In the early and mid 1970s The Green Lantern Building – located at 1585 Barrington Street – was the hub of gay Halifax.
The building housed gay bars Club 777/Thee Klub (owned by David Gray) and Condon’s Bar (owned by Condon MacLeod) throughout the 1970s. Thee Klub was casually known as, naturally, David’s. Lesbian activist Anne Fulton called Thee Klub “a disco closet hidden in the dark recesses of the Green Lantern building.”
Thee Klub patron, and long-time gay activist, Mike Sangster called it “liberating” to be with other gay men and women. “There wasn’t the pressure to be straight, to pretend” he said.
“That was a thrill. The first time you get asked to dance, right?” said regular Lorne Izzard, who was later a Thee Klub DJ. “And it’s not a girl from high school. It’s actually a guy asking you to dance.”
Mostly gay men frequented David’s, but there was one table of lesbian women. Thee Klub hosted variety and drag shows, and an annual Halloween Gala.
Read the late Scott MacNeil’s account of gay nightlife in the 1970s and 80s, Reflections in a Mirror Ball on the Halifax Rainbow Encyclopedia, for a detailed first-hand account of Thee Klub.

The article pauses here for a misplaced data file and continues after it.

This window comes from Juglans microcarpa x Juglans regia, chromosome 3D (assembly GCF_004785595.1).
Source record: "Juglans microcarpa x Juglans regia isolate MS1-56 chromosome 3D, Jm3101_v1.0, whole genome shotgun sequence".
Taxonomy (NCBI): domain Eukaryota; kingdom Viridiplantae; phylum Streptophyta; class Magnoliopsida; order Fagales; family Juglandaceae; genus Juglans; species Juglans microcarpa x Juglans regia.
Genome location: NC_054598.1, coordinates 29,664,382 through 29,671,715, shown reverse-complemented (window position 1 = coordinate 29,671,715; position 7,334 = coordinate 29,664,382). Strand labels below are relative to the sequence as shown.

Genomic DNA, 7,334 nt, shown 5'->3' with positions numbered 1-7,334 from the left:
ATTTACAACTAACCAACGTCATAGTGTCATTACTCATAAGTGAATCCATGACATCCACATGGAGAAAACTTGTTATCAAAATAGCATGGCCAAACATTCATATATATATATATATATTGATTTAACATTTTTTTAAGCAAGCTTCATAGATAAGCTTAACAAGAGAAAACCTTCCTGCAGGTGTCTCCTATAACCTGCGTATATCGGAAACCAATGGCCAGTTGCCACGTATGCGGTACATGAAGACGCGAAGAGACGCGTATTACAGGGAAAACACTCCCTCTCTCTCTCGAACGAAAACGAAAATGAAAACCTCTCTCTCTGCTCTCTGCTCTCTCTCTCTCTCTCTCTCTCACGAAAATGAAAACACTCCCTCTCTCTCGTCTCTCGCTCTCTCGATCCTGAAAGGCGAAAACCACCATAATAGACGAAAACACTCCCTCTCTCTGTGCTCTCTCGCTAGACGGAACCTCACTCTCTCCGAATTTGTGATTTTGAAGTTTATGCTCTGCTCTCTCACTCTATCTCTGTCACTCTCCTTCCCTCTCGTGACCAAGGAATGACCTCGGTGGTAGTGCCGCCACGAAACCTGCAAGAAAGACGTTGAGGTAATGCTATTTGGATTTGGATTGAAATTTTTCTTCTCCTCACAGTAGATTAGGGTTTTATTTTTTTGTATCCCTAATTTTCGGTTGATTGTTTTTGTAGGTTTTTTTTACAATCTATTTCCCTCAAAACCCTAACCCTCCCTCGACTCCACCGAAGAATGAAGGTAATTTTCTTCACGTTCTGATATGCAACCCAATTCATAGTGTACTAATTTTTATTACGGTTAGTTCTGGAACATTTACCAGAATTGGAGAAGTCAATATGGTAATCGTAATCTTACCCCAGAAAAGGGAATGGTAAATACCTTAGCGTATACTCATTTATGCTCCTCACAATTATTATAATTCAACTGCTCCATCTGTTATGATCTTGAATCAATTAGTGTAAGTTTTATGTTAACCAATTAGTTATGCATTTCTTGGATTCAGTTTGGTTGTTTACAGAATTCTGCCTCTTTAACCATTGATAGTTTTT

The Green Lantern Building was also home to several not-so-legal-offices-turned-apartments, where various gay men lived, including David Gray and other founding members of the Gay Alliance for Equality (G.A.E).
The G.A.E. was Nova Scotia’s first Gay and Lesbian advocacy group. The building, and Thee Klub, was also where the Gay Alliance for Equality held many of it’s first meetings and first set up the Gayline phone line.
Photo credit: Jim DeYoung. Anne Fulton in Thee Klub.
This listing was created by Rebecca Rose on July 4, 2023. Rebecca Rose (she/her) is a Cape Breton-born, and Dartmouth-raised queer femme writer and activist. Rebecca’s book Before the Parade: A History of Halifax’s Gay, Lesbian, and Bisexual Communities (1972-1984) – published by Nimbus Publishing – is a narrative non-fiction account of 1970s and 80s 2SLGB (Two-Spirit, Lesbian, Gay, and Bisexual) Halifax. In 2021 Before the Parade was one of three books shortlisted for The Evelyn Richardson Non-Fiction Award.”